To call “High Flying Bird” a sports movie would be like calling “The Social Network” a court drama. Sure, it would be true, but would also be a fatally narrow interpretation of the work. Steven Soderbergh’s (“Unsane”) latest project is so much more than it appears: It’s a microcosm of race and American power structures, an electrified dive into the nuance of NBA labor conflicts and a meditation on the evolving information age. It’s a seemingly mundane concept for a movie transformed into a prescient web of ideas by “Moonlight” screenwriter Tarell Alvin McCraney, and ultimately, one of the most intriguing films I have seen recently.
The film covers the sneaky, perceptive maneuvers of NBA agent Ray Burke (Andre Holland, “Moonlight”) as he navigates between players and team owners during a league lockout. While the movie is centered around basketball, it is far more concerned with the gritty and complex backroom business of the sport than courts and scoreboards. While player representative Myra (Sonja Johnson, “The Chi”) and team owner David Seton (Kyle MacLachlan, “Inside Out”) struggle to compromise and end the lockout, Burke hatches a plan of his own, equipped with charming persuasion and discerning foresight.
Holland’s performance as Burke is one of the film’s highlights. His lines are hefty soliloquies spoken at nearly twice the speed of normal conversation, but he carries them off with ease and elegance. The most challenging aspect of the performance is that Holland must appear believably one step ahead of everyone in the room without them knowing it in order for the character to work. And indeed, Burke’s energetic grace embodies this quality perfectly to pack a startling punch near the film’s end.
Since the film is mostly just people talking to each other, Soderbergh must get creative in how he keeps the scenes visually engaging. As both the cinematographer and editor he employs nearly every tool at his disposal. The most palpable of these is his decision to shoot the entire movie on an iPhone 8. From the very first frame of the movie, it becomes evident that this choice plays a key part in how Soderbergh stages every scene. The iPhone as the camera ultimately feels essential to the visual language of “Bird” simply because of how inimitable the film looks.
The many wide shots of New York stand out because the iPhone lens gives them a memorably warped quality. Soderbergh also places the camera in normally impossible places, at various points strapping the iPhone on a ceiling, to the back of a car seat and in a narrow train aisle. While most of these shots were fascinating enough to spice up a dialogue heavy narrative, there were also times when the iPhone’s limitations became clear. Every time the camera moved from natural to studio light, there was a visibly distracting filtering of light onscreen.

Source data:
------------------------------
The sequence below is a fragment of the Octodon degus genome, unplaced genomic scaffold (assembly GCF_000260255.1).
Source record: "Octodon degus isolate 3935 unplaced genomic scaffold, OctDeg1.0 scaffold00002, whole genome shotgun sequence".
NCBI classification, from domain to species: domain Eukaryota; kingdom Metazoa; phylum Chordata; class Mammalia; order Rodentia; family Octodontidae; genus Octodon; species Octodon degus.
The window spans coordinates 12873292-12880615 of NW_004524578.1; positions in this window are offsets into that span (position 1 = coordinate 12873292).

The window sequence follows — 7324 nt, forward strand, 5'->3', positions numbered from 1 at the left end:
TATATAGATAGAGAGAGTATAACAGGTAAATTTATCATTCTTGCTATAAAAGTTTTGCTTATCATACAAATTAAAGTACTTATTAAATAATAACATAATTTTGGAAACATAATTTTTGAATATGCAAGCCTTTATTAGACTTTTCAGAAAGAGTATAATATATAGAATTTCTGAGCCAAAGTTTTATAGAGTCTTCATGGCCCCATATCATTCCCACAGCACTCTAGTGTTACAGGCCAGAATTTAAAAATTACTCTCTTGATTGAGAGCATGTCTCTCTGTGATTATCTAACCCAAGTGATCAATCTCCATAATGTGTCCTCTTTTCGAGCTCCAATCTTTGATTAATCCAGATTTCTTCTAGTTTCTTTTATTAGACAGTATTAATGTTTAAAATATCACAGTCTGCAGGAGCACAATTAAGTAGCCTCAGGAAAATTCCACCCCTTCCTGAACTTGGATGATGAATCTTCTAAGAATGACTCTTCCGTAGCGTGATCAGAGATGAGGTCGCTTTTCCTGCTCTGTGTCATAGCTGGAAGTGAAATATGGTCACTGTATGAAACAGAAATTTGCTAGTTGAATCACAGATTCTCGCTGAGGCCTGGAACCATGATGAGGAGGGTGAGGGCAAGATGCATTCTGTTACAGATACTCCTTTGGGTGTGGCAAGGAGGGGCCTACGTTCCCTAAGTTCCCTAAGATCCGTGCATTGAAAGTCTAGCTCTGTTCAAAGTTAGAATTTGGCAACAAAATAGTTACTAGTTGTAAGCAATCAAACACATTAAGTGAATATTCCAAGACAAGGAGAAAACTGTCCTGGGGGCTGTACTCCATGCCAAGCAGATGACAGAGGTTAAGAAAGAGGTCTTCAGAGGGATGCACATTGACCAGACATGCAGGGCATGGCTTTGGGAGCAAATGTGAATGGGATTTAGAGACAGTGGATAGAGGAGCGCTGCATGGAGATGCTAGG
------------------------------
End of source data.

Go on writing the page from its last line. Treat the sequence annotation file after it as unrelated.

A notable flaw of the film is that it might be too smart. I found myself having to turn on closed captions or rewind frequently to comprehend a rapid exchange. It’s an intellectually demanding process that not everyone will relish in. That being said, the film did make me engaged in the politics of NBA lockouts, a hefty feat for someone who hasn’t followed the organization for years. The movie offers whatever you’re willing to put in.
The real impact behind McCraney’s script is not simply how esoteric it is. He uses the backdrop of NBA lockouts to comment on far more than the nuances of contracts and board room meetings. One of the film’s lingering questions is just what the best platform is for professional basketball in an era of rising streaming services. In this way, “Bird” offers a commentary not only on the NBA, but on filmmaking itself. Where is the best place for the content we consume today, on a platform as accessible as Netflix or a space as traditional as cable TV? McCraney’s ability to weave these questions into the conflict of “Bird” is truly enthralling, cementing “Bird” as a powerful sports drama with the smarts to delve beyond its own premise.